By Rich Simon
Animals, including humans, are programmed by evolution to fear change—after all, in the distant past, change in the status quo usually signaled life-threatening danger. Even now, humans are instinctively afraid of change—even if it offers something better than our current condition. If you doubt it, look almost anywhere around the globe: The fiercest, most destructive struggles tend to revolve around the fearful possibility of change.
It used to be that psychodynamic therapists, as well as those trained in paradoxical methods, took it for granted that no matter how much clients suffered and yearned for relief, they often resisted mightily the very therapeutic help they sought. A major part of therapy was finding the hidden reasons for their resistance and motivating them to overcome their antipathy to change. The new high-tech, quickie methods of treatment—CBT and/or meds—too often rely on the assumption that the mind works in straightforward, sensible ways: If you’ve got a problem with anxiety or depression and you want to get rid of it, you do your homework, take your pills, and bingo! End of problem.
But what if in some fundamental way of which they themselves are not really aware, they don’t really want to get better—or at least not too much better? That’s the subject of David Burns’ featured luncheon address at this year’s Networker Symposium. Click the video below for a preview of what David has to say:
What makes David such an interesting spokesperson for the power of resistance to change is that for many years he was a leading advocate for high-tech treatment, first as a “biological psychiatrist,” and then—disenchanted with meds—as a practitioner of CBT. He found, however, that CBT by itself often fell short. His patients would improve to a point and then stall out just as they should have been making their victory laps. Setting aside his CBT agenda, he began exploring with his patients what it was in their lives that might prevent them from wanting to get better. Among other issues, he began to believe that all too often they were in fact afraid of relinquishing bad feelings or phobias, however much suffering they caused.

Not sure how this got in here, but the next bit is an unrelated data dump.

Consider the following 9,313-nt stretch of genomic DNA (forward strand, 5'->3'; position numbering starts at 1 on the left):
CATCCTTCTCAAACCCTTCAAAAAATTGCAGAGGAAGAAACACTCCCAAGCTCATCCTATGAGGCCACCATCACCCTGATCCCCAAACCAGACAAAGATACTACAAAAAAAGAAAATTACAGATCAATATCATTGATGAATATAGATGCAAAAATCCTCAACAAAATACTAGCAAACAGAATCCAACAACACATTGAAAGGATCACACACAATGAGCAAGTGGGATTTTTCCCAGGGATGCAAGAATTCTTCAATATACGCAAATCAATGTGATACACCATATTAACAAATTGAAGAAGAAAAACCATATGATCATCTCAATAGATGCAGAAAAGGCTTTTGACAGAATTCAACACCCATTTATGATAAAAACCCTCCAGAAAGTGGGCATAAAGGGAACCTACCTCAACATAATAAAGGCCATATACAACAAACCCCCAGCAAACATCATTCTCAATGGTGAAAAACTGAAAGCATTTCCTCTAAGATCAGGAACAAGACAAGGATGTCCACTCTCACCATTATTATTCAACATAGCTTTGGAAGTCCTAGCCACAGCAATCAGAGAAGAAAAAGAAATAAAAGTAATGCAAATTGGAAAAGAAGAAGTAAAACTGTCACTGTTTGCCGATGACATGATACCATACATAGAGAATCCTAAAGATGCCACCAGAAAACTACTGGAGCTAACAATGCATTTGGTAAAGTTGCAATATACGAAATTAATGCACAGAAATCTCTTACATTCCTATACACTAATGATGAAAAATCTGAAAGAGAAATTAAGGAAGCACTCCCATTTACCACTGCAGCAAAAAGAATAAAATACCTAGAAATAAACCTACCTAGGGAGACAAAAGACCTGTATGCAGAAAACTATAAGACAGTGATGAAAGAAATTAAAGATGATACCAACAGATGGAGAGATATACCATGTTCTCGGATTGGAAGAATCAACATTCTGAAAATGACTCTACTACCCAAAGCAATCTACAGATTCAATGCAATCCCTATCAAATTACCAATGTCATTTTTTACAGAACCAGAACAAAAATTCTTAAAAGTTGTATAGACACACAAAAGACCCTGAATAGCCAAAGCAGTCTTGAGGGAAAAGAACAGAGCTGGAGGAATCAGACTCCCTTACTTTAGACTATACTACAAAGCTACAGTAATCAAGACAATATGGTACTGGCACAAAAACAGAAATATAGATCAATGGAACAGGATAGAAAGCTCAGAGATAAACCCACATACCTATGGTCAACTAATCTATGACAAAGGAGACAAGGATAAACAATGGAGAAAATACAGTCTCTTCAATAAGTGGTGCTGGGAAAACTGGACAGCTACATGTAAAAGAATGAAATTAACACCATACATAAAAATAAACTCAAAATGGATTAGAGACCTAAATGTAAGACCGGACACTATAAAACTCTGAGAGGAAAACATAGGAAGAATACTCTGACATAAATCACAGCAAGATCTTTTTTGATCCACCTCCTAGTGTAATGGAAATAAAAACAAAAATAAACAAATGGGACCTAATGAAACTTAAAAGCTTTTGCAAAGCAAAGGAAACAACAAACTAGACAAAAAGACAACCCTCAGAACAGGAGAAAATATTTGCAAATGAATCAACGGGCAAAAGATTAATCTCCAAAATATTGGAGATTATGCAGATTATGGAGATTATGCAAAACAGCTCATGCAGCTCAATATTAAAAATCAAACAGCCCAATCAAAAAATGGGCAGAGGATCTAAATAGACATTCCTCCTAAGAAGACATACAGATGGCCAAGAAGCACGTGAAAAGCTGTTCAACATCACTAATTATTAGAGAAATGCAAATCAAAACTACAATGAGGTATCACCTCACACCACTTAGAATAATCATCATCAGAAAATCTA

“I wonder,” he wrote in the January/February 2013 issue of the Networker, “whether anxiety might ultimately result from a kind of existential fear of the self—fear of who we are and how we really feel as human beings. Perhaps these phobias and fears serve the purpose of safely isolating us from uncontrollable urges, feelings, desires, and impulses that we dislike and that contradict our idealized notions of who we think we are or should be.”
Now a fervent advocate for what he calls the “motivation revolution,” Burns has developed a variety of motivational techniques for preparing patients to want to change and become full participants in the process of therapy (rather than “yes, but” resisters). He still is a fan of CBT, by the way—it’s just that he’s more likely to think in terms of the old saying, “drink no wine before it’s time”: The patients must whole-heartedly want to lift the glass before the therapist even uncorks the bottle!
Find out more about David’s latest work and that of other innovative leaders’ approaches to the dilemmas and paradoxes of change at this year’s Networker Symposium.
The Therapist’s Craft:
Healing Connection in a Digital World
March 21-24 · Washington DC
Learn more here!